# Getting started with Julia

Authors

Jose Storopoli

Kevin Bonham

Juan Oneto

## 1 Why Julia?

So, here you are, a quantitative scientist in pharma, perhaps proficient in R, or know to google your way through writing R code, and you are being asked to learn a whole new programming language.

### 1.1 🏎️ Julia is fast (to run)!

For many applications, speed isn’t all that critical. Getting a 10x speedup on a 100ms operation that you do a couple of times a day isn’t all that big a deal - you are unlikely to notice a 90ms savings.

But as the size of your datasets and the complexity of your models increase, these things start to matter. For example, imagine you have a large dataset, and you want to calculate some statistics on different groups.

Don’t worry too much about the syntax in the following code block - it just creates an artificial dataset with 10_000 rows, then groups them into 4 categories (‘A’, ‘B’, ‘C’, and ‘D’), and calculates the mean on one column and the median of another.

How does this stack up to other programming languages? Here are the results I get on my laptop (times in ms):

julia R python
0.411 2.74 1.114
using Statistics
using DataFrames
using Chain
using BenchmarkTools

df = DataFrame(x = rand(["A", "B", "C", "D"], 10_000), y = rand(10_000), z = randn(10_000))

benchmark_results = @benchmark @chain $df begin groupby(:x) combine(:y => median, :z => mean) end library(dplyr) df <- tibble( x = sample(c("A", "B", "C", "D"), 10000, replace = TRUE), y = runif(10000), z = rnorm(10000) ) print(bench::mark( df %>% group_by(x) %>% summarize( median(y), mean(z) ) )) #!/usr/bin/env python3 import timeit import statistics import pandas as pd import numpy as np def bench(): df.groupby('x').agg({'y': 'median', 'z': 'mean'}) df = pd.DataFrame({'x': np.random.choice(['A', 'B', 'C', 'D'], 10000, replace=True), 'y': np.random.randn(10000), 'z': np.random.rand(10000)}) # reports in seconds bmks = [timeit.Timer(bench).timeit(number=1) for _ in range(1000)] ### 1.2 🏁 Julia is fast (to develop) To be fair, many common operations may be as fast or faster using libraries in python or R. But this is not because python and R are fast. In fact, the group-by functions in pandas and dplyr used above are not written in python and R, they’re written in C or C++, and have bindings in python and R respectively. This is true of almost all performance-critical operations in languages like python and R. But this is not the case in Julia. One can prototype and optimize in the same language, dramatically increasing the speed of development. While this might not be immediately relevant to end-users, it means that cutting-edge software and algorithms can be developed more quickly in Julia, and is one of the reasons PumasAI is developed in Julia. ### 1.3 🔁 Julia is reproducible When writing and running code for science, it’s important to keep track of the versions of all of the packages you use so that your code is reproducible, both for your future self and for others that need to repeat or evaluate your work. If you’ve ever attempted to manage R project dependencies using packrat or renv, you know that this can be a challenge. Further, not all of your code dependencies can be handled by R directly, as things like tools for compiling C code (which underlies many R packages) are often handed off to the operating system. This also means that users of different operating systems may may have a different dependency chain in a way that is invisible to most users of your code. In Julia, project management is built in. Every Julia project is associated with plain-text files that define the project environment, including all direct and indirect dependencies. The Julia language also maintains a large library of binary dependencies that are cross-compiled on multiple operating systems that can be managed by the same package management system, ensuring that code results are reproducible (nearly) everywhere. ### 1.4 🎨 Julia is expressive The first advice often given to R users that want their code to be fast is to “vectorize” everything. That is, provide an operation that will work on each item in an array or table. That’s great when your problem is easily solved in vectorized form, but sometimes you really need a loop, and sometimes other patterns are more sensible. In Julia, you can write code the way it makes sense, and it’s almost always fast (or can be made fast), meaning you are not limited to a particular coding pattern to solve your problem. Julia is also a modern language, which (among other things) means that it has native support for things like unicode. We’ve already seen one benefit above, where we used σ (written with \sigma<tab>) in a variable name: in Julia, we can write code that looks like the underlying math that it represents. Eg. \frac{1}{\sqrt x} can be written in Julia as 1/√x. You can even use emojis right in your code! function 🐺(🐰) "There are now$(🐰 - 1) bunnies"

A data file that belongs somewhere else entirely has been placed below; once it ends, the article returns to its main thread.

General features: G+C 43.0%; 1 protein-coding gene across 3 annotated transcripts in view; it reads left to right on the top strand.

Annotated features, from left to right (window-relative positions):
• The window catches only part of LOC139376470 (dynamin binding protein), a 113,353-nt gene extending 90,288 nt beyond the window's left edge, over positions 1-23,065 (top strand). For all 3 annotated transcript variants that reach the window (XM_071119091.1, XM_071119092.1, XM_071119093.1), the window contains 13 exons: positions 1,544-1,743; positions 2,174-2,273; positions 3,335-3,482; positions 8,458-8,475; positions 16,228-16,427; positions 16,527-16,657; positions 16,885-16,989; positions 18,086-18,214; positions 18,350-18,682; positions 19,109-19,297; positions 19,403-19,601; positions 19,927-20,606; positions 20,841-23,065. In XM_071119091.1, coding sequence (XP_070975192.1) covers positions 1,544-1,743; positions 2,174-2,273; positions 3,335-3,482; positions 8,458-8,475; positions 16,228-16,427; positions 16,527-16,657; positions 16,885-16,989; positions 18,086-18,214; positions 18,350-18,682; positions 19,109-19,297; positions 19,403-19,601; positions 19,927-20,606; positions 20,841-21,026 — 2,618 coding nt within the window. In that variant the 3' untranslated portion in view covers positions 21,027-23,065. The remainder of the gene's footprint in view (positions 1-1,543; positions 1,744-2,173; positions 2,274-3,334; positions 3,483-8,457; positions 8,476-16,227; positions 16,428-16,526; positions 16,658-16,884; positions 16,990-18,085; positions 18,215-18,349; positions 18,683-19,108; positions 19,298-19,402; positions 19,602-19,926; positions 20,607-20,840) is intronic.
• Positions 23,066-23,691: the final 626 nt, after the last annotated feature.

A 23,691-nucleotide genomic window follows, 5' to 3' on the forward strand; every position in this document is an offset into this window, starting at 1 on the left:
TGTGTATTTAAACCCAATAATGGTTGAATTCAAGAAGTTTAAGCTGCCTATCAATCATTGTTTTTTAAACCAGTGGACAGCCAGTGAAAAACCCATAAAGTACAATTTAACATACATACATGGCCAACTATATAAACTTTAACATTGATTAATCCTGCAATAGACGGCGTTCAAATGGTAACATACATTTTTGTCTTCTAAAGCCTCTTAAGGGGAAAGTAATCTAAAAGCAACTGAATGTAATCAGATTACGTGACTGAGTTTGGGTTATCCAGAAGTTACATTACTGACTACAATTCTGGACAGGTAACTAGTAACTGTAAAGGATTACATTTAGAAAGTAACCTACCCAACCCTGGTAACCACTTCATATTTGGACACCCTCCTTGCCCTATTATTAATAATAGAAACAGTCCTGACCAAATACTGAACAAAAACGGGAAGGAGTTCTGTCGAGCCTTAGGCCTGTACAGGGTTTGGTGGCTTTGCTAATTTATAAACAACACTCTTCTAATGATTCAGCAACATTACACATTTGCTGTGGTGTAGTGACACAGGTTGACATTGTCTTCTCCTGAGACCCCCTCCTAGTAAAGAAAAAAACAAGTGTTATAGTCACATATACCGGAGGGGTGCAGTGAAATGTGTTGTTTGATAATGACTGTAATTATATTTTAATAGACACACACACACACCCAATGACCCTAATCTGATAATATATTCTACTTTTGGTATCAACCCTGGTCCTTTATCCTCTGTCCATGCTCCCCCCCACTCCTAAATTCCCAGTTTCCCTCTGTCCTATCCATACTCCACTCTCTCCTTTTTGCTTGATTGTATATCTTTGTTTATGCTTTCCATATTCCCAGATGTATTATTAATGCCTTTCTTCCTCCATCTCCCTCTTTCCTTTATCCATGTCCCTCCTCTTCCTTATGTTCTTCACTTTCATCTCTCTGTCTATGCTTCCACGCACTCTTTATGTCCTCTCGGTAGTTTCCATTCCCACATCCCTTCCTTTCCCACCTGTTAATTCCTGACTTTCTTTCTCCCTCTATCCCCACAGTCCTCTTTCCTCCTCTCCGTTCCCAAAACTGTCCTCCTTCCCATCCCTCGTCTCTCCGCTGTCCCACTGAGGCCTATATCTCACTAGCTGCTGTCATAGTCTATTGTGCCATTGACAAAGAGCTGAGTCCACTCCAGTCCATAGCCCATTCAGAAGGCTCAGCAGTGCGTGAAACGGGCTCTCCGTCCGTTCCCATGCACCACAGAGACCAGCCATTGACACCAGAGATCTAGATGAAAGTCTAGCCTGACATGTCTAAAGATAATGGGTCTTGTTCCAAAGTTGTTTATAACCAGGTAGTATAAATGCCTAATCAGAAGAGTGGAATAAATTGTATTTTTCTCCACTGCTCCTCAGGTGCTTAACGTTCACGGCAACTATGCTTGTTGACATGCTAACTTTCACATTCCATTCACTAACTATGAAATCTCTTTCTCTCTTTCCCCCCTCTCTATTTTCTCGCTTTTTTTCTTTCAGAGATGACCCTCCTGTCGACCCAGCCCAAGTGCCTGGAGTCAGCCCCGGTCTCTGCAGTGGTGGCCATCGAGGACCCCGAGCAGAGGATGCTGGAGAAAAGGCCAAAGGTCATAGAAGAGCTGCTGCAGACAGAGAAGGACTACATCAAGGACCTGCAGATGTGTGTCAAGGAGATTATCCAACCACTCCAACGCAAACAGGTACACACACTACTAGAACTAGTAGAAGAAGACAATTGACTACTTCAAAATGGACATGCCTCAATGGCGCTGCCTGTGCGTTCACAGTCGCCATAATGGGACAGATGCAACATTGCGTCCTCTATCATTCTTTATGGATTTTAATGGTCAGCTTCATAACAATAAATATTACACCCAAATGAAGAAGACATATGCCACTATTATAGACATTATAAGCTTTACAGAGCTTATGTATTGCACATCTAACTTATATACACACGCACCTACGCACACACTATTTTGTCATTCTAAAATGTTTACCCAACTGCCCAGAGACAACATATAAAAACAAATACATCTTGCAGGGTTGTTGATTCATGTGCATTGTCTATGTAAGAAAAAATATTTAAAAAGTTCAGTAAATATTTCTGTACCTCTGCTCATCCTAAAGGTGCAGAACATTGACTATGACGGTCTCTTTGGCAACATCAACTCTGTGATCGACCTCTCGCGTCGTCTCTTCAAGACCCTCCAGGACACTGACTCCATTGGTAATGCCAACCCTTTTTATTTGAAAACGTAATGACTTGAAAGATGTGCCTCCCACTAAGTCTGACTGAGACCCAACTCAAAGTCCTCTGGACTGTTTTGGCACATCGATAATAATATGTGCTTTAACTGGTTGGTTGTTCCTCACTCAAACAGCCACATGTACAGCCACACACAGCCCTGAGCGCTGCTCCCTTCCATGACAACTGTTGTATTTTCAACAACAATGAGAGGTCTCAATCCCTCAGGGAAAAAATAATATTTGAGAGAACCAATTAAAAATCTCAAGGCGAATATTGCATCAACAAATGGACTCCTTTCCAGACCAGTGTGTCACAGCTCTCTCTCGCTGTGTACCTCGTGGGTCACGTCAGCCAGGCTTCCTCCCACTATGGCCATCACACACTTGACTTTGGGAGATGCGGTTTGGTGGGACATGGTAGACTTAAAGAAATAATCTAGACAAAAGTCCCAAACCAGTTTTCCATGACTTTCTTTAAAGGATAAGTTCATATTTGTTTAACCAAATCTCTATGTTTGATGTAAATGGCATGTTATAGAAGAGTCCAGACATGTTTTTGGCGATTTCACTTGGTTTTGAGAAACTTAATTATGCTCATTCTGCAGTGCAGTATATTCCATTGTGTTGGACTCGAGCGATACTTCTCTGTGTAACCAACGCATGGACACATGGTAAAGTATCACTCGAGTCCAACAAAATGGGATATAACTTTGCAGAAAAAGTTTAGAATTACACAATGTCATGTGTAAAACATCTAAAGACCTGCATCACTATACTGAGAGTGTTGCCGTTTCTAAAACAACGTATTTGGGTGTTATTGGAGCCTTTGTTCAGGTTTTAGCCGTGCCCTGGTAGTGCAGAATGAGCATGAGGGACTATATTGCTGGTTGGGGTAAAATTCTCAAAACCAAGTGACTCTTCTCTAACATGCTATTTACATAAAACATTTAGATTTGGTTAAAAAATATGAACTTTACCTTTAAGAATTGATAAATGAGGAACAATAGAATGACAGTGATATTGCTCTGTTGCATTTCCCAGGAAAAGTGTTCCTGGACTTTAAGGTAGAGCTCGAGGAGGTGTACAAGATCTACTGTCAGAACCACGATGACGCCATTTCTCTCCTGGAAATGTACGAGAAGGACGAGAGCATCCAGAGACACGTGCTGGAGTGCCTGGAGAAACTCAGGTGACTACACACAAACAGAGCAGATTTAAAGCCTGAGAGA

end
🐺 (generic function with 1 method)
🐇 = 10
🐺(🐇)
"There are now 9 bunnies"

Here’s another example:

Tip

Julia has robust support for unicode. For example, to type the variable σ₁, write \sigma, then press <TAB>, then write \_1 and press <TAB> again.

You can even use emoji in code 🎉 (that’s \:tada).

using Distributions
using CairoMakie

μ = 0
σ = 1
𝔑 = Normal(0, 1)
plot(𝔑)

## 2 Wrapping up

You may still be thinking, “Why do I have to learn a new language?” That’s understandable, but stick with it! We came from other languages too (R for Jose, Python for Kevin and Juan), and found it challenging at first. But we think the benefits outweigh the cost of getting on the new learning curve, and we will do our best to make the process less painful (and even fun!).

For a deeper dive into notable differences between R and Julia, see here.